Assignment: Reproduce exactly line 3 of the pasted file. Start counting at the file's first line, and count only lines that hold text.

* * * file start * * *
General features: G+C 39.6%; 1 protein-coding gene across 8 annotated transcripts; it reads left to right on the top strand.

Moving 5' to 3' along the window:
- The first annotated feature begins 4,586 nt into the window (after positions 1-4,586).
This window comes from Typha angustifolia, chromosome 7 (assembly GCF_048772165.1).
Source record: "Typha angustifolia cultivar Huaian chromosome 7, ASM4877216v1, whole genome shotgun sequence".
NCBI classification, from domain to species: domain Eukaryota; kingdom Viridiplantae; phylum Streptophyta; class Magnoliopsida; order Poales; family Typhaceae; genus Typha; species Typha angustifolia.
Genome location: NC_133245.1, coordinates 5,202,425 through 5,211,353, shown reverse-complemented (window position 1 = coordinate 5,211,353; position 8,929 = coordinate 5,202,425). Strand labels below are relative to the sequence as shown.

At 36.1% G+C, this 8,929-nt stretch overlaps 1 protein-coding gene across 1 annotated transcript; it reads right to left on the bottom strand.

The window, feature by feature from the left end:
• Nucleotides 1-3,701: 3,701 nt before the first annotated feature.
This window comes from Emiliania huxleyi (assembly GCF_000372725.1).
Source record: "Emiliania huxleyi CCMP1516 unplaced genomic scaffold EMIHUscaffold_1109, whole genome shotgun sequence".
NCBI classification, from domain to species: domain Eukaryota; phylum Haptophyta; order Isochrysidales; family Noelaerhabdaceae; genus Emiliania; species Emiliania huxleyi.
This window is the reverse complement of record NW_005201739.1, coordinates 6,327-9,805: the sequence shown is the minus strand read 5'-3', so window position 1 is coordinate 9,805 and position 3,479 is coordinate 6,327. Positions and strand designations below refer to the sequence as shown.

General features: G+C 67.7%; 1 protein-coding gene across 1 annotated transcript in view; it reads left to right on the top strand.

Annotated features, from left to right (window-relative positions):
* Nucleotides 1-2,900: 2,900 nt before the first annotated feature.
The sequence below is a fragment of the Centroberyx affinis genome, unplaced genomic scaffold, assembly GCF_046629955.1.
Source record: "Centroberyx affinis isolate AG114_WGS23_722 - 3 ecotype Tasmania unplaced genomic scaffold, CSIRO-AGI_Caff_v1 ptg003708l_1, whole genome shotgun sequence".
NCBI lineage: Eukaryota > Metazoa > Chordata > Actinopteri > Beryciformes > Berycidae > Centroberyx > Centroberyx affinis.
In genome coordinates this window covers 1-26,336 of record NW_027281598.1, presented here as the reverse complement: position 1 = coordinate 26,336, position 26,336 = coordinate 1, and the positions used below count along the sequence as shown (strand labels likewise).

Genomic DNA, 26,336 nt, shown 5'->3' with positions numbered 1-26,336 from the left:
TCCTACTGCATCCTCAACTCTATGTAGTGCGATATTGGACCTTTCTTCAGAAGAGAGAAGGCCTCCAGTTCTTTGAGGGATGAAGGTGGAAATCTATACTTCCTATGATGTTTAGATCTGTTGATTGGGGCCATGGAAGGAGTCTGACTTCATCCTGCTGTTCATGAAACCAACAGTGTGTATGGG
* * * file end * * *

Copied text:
- The first annotated feature begins 4,586 nt into the window (after positions 1-4,586).